Article Text


Inflammation bowel disease II
Pancreatic GP2-specific autoantibodies are markers of crohn's disease
  1. P Pavlidis *1,
  2. M G Mytilinaiou1,
  3. D Roggenbuck2,
  4. K Conrad3,
  5. A Forbes4,
  6. D P Bogdanos1
  1. 1Institute of Liver Studies, King's College London Medical School at King's College Hospital, London, UK
  2. 2GA Generic Assays GmbH, Dahlewitz, Berlin, Germany
  3. 3Institute of Immunology, Technical University Dresden, Dresden, Germany
  4. 4Department of Gastroenterology and Clinical Nutrition, University College Hospital, London, UK


Introduction The zymogen granule membrane glycoprotein (GP2) has been recognised recently as the antigenic target of Crohn's disease (CD) specific antipancreatic antibodies. The diagnostic value of IgA and IgG class anti-GP2 antibodies has been studied in a small cohort of German IBD patients. The clinical significance of these antibodies remains elusive.

The study aim was to assess the prevalence of anti-GP2 antibodies and their association with clinical parameters in a large cohort of patients with inflammatory bowel diseases (IBD).

Methods A total of 242 IBD patients including 150 with CD and 92 with Ulcerative Colitis (UC) from a tertiary referral centre in London, UK (University College Hospital) were tested for IgA and IgG anti-GP2 and ASCA antibodies using commercially available ELISA (GA Generic Assays, Germany). Assessment of antipancreatic antibodies by indirect immunofluorescence was based on commercially available pancreas tissue sections (GA Generic Assays).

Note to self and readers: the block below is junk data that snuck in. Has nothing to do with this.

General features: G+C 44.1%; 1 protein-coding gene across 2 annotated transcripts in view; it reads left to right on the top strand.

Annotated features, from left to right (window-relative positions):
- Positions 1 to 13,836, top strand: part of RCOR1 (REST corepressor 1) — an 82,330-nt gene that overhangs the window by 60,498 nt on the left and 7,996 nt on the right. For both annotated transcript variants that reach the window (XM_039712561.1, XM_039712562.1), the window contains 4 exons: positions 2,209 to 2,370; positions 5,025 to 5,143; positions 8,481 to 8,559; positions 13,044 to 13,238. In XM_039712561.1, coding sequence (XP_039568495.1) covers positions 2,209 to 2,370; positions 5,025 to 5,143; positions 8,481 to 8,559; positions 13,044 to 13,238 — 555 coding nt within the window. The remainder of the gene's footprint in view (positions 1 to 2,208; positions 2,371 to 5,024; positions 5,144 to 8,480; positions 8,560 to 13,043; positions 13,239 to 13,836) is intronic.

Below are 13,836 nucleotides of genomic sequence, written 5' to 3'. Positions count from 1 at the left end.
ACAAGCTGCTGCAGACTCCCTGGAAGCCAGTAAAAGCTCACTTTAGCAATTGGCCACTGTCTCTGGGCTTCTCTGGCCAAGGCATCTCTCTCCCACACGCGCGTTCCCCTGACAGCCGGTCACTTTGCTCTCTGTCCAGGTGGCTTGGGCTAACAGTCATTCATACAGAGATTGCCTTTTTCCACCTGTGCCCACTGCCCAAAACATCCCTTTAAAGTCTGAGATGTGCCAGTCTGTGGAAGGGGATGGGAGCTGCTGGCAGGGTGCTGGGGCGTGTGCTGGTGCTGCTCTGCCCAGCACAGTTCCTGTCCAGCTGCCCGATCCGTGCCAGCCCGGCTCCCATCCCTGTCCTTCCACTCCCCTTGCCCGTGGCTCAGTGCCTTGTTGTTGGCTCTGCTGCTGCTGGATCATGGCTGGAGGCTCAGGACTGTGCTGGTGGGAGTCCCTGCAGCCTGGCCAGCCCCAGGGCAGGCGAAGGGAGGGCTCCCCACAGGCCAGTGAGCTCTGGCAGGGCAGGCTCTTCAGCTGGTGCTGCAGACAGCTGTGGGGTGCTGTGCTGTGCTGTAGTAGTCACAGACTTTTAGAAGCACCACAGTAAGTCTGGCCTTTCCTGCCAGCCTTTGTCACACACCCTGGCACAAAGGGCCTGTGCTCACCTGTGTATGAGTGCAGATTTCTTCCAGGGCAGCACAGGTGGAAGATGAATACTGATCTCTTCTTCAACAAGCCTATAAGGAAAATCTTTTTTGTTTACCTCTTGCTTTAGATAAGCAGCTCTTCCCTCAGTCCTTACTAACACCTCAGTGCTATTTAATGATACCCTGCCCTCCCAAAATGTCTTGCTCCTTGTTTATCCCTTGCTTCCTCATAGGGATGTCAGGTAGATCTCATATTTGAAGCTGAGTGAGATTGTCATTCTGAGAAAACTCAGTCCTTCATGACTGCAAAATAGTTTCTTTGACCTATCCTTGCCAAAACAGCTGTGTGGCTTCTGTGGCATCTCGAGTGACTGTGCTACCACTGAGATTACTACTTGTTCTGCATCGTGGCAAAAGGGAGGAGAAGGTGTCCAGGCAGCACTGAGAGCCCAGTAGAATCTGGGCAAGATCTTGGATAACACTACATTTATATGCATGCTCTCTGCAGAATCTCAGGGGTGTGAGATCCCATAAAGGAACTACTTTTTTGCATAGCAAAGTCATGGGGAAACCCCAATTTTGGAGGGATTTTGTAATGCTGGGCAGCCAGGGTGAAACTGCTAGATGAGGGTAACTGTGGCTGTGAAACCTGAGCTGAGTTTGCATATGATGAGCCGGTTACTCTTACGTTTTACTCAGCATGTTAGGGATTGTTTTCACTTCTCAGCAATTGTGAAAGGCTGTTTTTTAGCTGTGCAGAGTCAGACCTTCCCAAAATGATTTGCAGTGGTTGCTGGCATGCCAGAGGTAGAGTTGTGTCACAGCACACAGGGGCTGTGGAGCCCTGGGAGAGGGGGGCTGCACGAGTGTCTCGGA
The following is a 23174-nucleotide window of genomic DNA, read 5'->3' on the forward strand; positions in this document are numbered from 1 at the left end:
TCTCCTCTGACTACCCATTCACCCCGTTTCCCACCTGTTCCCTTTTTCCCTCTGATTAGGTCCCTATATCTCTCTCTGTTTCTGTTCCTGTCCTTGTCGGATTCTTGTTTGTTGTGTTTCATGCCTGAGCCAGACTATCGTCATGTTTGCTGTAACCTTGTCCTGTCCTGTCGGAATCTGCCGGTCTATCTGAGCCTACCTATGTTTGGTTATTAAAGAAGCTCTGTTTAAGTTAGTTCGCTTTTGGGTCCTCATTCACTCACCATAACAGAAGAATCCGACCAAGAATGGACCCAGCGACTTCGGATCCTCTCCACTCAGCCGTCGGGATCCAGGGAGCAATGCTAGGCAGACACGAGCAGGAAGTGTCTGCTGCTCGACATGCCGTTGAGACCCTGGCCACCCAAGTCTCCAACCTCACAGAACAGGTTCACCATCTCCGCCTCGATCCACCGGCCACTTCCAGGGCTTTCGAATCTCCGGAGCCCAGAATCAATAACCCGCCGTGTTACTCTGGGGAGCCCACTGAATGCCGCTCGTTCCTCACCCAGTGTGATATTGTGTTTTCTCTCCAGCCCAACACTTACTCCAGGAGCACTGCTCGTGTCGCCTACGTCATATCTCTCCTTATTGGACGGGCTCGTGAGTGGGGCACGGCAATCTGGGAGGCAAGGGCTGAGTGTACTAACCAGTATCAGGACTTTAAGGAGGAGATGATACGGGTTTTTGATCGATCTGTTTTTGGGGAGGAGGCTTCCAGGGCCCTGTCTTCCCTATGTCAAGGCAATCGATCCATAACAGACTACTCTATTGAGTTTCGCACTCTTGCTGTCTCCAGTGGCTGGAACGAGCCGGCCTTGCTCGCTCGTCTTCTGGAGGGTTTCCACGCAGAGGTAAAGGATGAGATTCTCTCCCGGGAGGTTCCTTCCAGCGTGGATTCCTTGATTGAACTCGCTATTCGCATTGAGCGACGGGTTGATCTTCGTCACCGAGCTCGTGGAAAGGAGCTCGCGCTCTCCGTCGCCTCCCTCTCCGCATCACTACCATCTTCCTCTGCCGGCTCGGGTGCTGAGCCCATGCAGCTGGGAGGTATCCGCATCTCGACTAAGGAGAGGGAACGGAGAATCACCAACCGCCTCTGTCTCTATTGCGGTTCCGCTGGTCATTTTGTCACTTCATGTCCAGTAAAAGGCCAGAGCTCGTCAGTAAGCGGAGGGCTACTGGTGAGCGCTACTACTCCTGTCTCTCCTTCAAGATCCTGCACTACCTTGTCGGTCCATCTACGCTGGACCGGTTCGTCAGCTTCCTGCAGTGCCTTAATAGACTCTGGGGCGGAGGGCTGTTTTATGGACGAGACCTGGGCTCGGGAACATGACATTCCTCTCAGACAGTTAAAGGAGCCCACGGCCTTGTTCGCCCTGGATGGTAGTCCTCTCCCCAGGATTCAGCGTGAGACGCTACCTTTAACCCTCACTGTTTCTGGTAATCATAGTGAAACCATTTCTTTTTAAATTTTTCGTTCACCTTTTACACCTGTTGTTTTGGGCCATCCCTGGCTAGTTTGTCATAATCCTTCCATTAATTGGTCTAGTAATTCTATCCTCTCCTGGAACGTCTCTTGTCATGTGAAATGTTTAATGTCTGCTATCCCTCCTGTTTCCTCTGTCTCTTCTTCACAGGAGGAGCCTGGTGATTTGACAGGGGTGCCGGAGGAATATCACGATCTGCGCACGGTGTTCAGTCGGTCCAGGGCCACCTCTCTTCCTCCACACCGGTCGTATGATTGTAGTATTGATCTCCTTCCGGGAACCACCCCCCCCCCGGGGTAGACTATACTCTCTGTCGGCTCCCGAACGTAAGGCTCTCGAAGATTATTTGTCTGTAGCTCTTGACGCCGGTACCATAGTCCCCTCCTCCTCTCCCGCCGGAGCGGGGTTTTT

Results IgA or IgG anti-GP2 antibodies were present in 49 (32.6%) CD and 11 (12%) UC patients (p<0.01). Anti-GP2 antibody titres were significantly higher in patients with CD compared to UC (p<0.01). Among the 49 anti-GP2 positive CD patients, 24 had IgG alone, 5 IgA alone and 20 IgA and IgG anti-GP2 antibodies. CD patients with positive pancreatic autoantibody tests demonstrated higher concentrations of IgG anti-GP2 antibodies compared to seronegative cases. Among the 99 CD and 13 UC ASCA positive sera, 38 (38%) and 2 (15%) were positive for anti-GP2. Among the 51 ASCA seronegative CD sera, 11 (21.5%) were positive for IgA or IgG anti-GP2. Reactivity for both ASCA and GP2 was found in 38 (25.3%) of CD and in only 2 (2.2%) of UC patients (x2=22.2, p<0.01). There was no correlation of anti-GP2 and ASCA titres. Patients with CD who tested positive for anti-GP2 were more likely to have extensive or small bowel disease (x2=8.16, p<0.01, OR 4.06) and less likely to have penetrating disease (x2=6.18, p=0.02, OR 3.96).

Conclusion Anti-GP2 antibodies are highly specific for Crohn's disease and their testing could be of clinical value as their presence significantly relates to extensive, ileal involving and non-fistulating disease.

  • antiGP2
  • antipancreatic antibodies
  • ASCA
  • Inflammatory Bowel disease.

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  • Competing interests None.

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